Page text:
Amy, James’ sister, was born in 1984. She was born severely disabled and wasn’t expected to live past the age of two, but miraculously she did. She was fairly mobile and had a reasonably good memory but was always disabled.

About 7 ½ years ago she developed the rarest of thyroid cancer and Cushing's syndrome at the same time. There had only been six cases of the two together in the world and doctors didn’t know which had developed first. Doctors were able to treat the cancer but there was no cure. They said it would come back and twelve months later it did.

The tumours spread to her heart, lungs, liver and thyroid bed. In September 2017 tumours started to grow again. They decided to stop the drugs and tumours grew rapidly in size over 3 months. Amy was offered a clinical trial but due to her disabilities she was unable to consent and couldn’t take part. 

Another drug was suggested but was only available on compassionate grounds on the NHS. James considered fundraising but it cost £10,000 a month which wasn’t sustainable so they had to wait for the NHS to reach a decision. By this time she was very poorly and could barely get out of bed. As soon as they came in James went to get the drugs. The day they got the drugs James and his wife told her that they were expecting a baby which picked her up as she was very down by that stage.

Even with the drug, the chance of it working was 50/50. The drugs started to work but then she had a ruptured bowel which was a side effect of the cancer. This knocked her even further back and she was incredibly frail.

At the end of February she was rushed back into hospital with multiple ruptures again. The doctors said at that point that she would only survive the week. On top of that, she then developed a chest infection. Miraculously, she fought the infection and the ruptures healed.

By this point, Amy’s quality of life was so poor they made the incredibly difficult decision to withdraw her treatments. James started researching local hospices on the internet and found The Norfolk Hospice. Fortunately a bed was available and she was quickly moved from hospital to the Hospice.

James and his wife brought her all of her creature comforts, her teddies and blankets and dressed her room up. They brought her own clothes for her to wear which was so much better for her than the hospital gowns she had been wearing.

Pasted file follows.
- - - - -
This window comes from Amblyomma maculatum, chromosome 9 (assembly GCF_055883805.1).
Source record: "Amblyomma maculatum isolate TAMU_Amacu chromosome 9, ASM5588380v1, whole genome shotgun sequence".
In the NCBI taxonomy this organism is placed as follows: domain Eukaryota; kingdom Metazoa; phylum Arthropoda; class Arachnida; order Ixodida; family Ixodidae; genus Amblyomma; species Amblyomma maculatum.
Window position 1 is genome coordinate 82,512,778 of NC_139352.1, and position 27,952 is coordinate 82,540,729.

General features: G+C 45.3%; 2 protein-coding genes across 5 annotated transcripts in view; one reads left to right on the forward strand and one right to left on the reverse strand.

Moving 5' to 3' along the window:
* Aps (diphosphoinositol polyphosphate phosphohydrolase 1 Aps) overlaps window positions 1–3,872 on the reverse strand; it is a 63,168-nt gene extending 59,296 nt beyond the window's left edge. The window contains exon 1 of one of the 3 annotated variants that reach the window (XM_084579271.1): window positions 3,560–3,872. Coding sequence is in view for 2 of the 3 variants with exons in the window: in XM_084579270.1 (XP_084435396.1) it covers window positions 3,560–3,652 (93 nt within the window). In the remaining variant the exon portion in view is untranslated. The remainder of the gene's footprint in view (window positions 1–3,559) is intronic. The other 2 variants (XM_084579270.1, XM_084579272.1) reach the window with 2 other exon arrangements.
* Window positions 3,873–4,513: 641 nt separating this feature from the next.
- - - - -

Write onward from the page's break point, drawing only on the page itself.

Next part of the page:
Seeing her at the Hospice, it was just like seeing her in heaven.

The nurses were wonderful, they did everything she wanted, they wheeled her bed to the tv in the middle of the night so she could watch tv, they ordered Chinese takeaway for her; chicken chow mein was her favourite. The nurses would sing and dance in her room and plait her hair with bows.  She enjoyed the surroundings, watching the pheasants running past the window, being able to see the trees.

They were so welcoming to James too, he was able to stay overnight with her, eat in the café and relax in the family room.  There were always cakes which people had made and tea and coffee to hand.

A week or so before she died, the nurses wheeled her bed out and took her down to the pond; unfortunately, James missed it because of the traffic getting to the Hospice.

After this, they thought she was hallucinating as she kept asking to go to her old room down the stairs. She had only been in one room at the Hospice and there aren’t any stairs.

The day before she died they asked if she wanted to go to the pond again. The nurses took her back to the pond, this time accompanied by James. It was an amazing experience. James and the nurses realised that the feeling of going over the decking in her bed would have felt like stairs to her.

She died the next day at around 3am. After Amy died, the staff were very supportive and allowed him to sit with Amy until the undertakers came.

Since Amy’s death, James and his wife, who have since had their baby, have been actively supporting the Hospice.

He said,

There is no amount of fundraising which could make up for what they did for my sister